Sunday, September 21, 2008

The Slow Season-

I have the privilege of living in a part of the world that will permit outdoor cooking most of the year, in reasonable comfort. That being said, I have had a bit of a slow-down in grilling and barbecue.

We had some boned chicken breasts in the refrigerator, and I really did want to give them a nice smoking. I did three of them with Rudy's rub, purchased from Rudy's Barbecue when we were in Texas a few weeks back. The other two I did with my usual rub of seasoned salt, salt and black pepper.

I figured about an hour and a half for the cooking. I prepped the barbecue, got the fire going, heated the smoke chamber and laid out the meat. As usual I applied the thermometer probe in the piece furthest from the fire.

Generosity with fuel seems to be the key to good cooking time and a quality product with the Char-Broil Silver Smoker. Most of my cooking is with the vents wide open, keeping the smoke chamber at around 250 degrees. I have not needed to use a bellows since applying the rule of generosity.

My estimated time was about right. To finish this batch I raked the coals into a pile at the back of the fire box and put the fire box grill in place. I gave the pieces about two minutes per side of direct heat before taking them out and serving them.

My fuel was again Kingsford Mesquite charcoal. I applied no additional smoke chips. I prefer the Mesquite because I really like the more aggressive smoke flavor. I think it worked well for this batch. Juicy, and well balanced between spices, smoke and chicken flavors.

I am thinking about that Thanksgiving Turkey. Hmmmm. Maybe a test run in a week or two?

Thursday, September 11, 2008

Pork Shoulder Roast-

It was a relatively small Pork Shoulder Roast. It looked good. Nice balance of fat and lean, and just the right size for the remaining charcoal I had in stock. Cash was a bit short, so the six dollar price was good. I couldn't afford more charcoal, so what I had would have to do.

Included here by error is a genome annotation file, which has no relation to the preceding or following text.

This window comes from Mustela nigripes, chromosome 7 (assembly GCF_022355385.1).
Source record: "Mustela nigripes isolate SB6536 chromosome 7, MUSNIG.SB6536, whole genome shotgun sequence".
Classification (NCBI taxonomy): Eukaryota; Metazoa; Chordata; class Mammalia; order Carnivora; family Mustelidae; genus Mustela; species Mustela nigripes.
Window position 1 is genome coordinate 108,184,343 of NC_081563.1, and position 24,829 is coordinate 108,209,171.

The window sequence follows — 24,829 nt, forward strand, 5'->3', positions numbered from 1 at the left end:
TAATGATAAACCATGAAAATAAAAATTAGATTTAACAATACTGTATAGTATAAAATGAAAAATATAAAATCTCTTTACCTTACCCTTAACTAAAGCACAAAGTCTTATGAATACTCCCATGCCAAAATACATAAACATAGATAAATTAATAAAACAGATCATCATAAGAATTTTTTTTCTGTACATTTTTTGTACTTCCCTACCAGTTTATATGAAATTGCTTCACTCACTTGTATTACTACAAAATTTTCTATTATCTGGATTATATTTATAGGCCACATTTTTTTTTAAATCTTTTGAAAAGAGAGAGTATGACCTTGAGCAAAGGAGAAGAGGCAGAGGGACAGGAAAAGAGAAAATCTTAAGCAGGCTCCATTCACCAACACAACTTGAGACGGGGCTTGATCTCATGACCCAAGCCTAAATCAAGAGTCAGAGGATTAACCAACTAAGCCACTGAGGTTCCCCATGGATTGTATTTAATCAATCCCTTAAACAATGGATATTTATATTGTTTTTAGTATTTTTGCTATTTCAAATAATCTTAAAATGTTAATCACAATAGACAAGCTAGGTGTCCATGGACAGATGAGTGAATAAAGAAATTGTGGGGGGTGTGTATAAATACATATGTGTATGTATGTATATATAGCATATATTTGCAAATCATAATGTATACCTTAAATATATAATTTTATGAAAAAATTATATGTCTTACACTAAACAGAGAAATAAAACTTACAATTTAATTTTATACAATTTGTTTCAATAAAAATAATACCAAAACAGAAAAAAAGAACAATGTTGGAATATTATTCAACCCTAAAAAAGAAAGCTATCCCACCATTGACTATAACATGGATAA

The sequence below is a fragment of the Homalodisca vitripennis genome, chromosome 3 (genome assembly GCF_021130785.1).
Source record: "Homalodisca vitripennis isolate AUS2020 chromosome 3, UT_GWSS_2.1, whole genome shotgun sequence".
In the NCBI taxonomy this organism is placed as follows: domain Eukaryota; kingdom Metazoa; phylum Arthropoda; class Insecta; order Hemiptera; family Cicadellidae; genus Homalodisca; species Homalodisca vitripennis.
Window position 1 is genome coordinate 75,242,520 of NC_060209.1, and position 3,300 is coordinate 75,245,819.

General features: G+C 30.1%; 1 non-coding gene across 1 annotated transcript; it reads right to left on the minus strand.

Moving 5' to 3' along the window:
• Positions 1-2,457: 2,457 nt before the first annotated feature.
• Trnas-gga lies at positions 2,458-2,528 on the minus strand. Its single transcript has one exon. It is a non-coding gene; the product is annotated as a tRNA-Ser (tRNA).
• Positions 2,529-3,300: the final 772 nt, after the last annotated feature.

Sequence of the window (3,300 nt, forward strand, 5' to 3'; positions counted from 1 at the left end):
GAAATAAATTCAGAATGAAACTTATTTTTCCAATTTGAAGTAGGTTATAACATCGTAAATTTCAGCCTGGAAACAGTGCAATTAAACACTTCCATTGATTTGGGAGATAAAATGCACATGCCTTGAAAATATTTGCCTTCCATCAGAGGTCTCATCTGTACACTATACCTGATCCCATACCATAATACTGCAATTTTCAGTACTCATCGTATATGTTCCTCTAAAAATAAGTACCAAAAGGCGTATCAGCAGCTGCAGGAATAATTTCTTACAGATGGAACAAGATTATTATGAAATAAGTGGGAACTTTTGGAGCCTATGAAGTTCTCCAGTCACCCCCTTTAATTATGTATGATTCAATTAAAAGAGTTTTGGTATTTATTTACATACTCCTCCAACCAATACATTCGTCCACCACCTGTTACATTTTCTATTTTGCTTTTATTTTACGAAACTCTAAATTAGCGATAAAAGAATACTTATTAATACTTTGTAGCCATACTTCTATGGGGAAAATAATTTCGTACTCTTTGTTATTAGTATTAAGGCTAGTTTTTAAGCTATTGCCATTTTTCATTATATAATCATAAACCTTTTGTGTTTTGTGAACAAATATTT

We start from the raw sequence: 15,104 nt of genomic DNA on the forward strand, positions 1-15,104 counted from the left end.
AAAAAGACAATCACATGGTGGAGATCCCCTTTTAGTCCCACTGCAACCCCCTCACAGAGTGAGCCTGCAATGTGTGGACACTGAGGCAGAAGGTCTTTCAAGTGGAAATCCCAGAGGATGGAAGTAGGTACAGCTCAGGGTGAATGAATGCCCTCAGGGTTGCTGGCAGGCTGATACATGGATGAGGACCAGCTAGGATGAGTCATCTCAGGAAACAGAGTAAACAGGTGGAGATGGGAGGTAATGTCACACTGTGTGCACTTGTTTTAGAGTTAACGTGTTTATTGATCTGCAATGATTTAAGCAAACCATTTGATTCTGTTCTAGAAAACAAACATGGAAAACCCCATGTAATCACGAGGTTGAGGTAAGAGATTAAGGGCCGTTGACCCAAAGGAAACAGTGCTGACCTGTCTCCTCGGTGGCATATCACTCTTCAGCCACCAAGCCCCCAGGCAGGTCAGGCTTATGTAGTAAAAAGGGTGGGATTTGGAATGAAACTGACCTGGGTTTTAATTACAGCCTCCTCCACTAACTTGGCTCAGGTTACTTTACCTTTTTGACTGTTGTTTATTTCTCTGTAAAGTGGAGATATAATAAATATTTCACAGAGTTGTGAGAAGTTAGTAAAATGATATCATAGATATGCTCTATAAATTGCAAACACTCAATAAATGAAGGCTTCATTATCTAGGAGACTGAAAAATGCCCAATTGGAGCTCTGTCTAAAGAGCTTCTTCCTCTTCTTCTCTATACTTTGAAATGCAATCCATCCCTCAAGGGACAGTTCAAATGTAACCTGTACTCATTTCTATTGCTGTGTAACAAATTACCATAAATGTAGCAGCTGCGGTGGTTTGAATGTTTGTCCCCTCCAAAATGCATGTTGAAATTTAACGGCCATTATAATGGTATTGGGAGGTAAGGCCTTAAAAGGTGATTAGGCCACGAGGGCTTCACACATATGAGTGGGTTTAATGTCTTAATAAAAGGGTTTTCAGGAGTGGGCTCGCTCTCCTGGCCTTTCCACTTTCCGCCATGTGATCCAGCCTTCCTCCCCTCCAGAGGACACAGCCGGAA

I rubbed the meat with olive oil and then added my spices. I am still working with the seasoned salt/salt/black pepper mix that has done so well in the past.

The charcoal was loaded into the starter chimney and fired up. The balance of the charcoal was divided between two coffee tubs. I find setting up my fuel in handy containers is, well, handy. I can just grab a tub of charcoal and pour some in whenever the fuel seems to need refreshing. Handy.

I set my thermometer for 165 degrees. I cleaned the heated grate and added the meat. I figured I had enough fuel for three hours. That seemed about right. The charcoal was the remains of my bag of Kingsford Hickory. I had no extra chips, but this charcoal has hickory bits in the charcoal itself, and proved adequate.

At the end of the three hours (adding charcoal every forty five minutes or so) I had used all of my fuel and the heat was declining. My temperature was 154 degrees inside the meat. I could see we weren't going to reach the target temperature, so I set my kitchen oven for 275 degrees and let the meat continue to cook in the barbecue until it preheated.

I transferred the meat to the oven and it reached temperature in fifteen minutes. The end product had a good smoke flavor and was quite juicy. It was very tasty, and quite satisfactory considering the price.

I think the combination of smoker and oven is a good choice when the supply of charcoal is not adequate, and might also be used to shorten the cooking time if you don't have as much time for slow cooking as you might like. I don't know the minimum amount of time necessary to establish a good smokey flavor using the smoker, but some seems to be better than none.

Pretty much just use what you have, and do the best you can with that. Try something new now and then, and learn from your mistakes. So far I haven't had many of those, and my meals have been surprisingly good.

Most important of all, I have had fun.